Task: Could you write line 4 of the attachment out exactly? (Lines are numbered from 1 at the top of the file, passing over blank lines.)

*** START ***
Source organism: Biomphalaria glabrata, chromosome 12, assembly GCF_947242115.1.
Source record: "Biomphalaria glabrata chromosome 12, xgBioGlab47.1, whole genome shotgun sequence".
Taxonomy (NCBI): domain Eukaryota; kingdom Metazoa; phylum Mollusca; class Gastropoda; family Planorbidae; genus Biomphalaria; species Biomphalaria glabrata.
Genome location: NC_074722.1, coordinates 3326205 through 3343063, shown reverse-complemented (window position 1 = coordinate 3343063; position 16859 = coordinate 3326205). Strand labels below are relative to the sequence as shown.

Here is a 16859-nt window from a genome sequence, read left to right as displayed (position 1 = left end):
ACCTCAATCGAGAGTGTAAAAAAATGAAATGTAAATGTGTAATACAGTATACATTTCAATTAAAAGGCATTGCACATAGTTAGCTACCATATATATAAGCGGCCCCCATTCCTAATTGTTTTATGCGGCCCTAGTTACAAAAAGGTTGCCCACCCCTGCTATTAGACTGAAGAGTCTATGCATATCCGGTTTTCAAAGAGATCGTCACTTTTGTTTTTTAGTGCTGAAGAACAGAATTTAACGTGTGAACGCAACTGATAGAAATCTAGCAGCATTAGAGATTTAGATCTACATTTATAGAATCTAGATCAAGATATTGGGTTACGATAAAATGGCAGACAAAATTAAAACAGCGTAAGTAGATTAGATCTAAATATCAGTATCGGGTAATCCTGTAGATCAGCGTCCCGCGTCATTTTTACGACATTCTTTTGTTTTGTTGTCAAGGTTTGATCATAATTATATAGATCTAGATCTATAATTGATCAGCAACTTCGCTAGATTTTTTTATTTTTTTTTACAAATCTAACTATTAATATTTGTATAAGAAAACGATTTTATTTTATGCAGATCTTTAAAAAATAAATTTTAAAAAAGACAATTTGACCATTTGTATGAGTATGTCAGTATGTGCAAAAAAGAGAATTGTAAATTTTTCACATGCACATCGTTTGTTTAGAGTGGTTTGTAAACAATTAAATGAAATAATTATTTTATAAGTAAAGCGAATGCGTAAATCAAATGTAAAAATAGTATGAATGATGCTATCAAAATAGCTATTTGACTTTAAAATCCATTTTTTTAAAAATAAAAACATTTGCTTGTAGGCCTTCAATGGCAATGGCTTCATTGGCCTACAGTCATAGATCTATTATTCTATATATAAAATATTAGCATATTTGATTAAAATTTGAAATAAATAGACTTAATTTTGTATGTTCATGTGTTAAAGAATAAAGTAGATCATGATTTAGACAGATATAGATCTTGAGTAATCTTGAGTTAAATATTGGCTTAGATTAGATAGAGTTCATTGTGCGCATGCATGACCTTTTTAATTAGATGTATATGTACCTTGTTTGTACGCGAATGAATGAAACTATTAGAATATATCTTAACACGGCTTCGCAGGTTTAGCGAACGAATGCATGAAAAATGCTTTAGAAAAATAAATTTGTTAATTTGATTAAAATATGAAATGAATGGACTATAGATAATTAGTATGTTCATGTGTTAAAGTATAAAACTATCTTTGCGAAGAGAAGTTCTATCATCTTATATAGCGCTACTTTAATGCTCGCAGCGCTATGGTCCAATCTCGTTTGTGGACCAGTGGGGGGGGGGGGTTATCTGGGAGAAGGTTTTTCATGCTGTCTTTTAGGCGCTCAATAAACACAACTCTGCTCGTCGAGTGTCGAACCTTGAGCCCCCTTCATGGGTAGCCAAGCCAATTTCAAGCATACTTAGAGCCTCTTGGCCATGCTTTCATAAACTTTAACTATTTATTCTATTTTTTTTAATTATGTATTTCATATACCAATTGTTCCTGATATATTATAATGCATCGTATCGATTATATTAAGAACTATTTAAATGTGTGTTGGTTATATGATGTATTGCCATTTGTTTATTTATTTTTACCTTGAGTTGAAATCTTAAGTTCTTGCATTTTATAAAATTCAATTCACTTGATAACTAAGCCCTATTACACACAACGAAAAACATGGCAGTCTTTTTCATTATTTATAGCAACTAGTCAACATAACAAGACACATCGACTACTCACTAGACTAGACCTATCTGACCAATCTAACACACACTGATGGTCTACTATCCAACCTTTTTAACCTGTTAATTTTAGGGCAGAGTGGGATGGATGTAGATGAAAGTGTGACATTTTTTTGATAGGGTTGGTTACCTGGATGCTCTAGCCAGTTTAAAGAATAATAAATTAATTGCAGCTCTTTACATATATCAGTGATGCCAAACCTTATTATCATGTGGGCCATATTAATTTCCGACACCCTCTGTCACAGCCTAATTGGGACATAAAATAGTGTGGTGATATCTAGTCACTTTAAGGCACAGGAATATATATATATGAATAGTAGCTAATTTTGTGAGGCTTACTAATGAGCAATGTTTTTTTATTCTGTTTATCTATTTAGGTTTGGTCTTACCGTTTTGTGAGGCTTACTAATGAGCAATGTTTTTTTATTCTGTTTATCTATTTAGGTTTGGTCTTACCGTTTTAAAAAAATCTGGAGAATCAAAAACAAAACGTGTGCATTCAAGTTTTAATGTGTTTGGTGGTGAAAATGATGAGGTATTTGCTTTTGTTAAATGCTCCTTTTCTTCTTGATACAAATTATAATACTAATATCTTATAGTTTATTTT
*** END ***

Genome location: NC_074722.1, coordinates 3326205 through 3343063, shown reverse-complemented (window position 1 = coordinate 3343063; position 16859 = coordinate 3326205). Strand labels below are relative to the sequence as shown.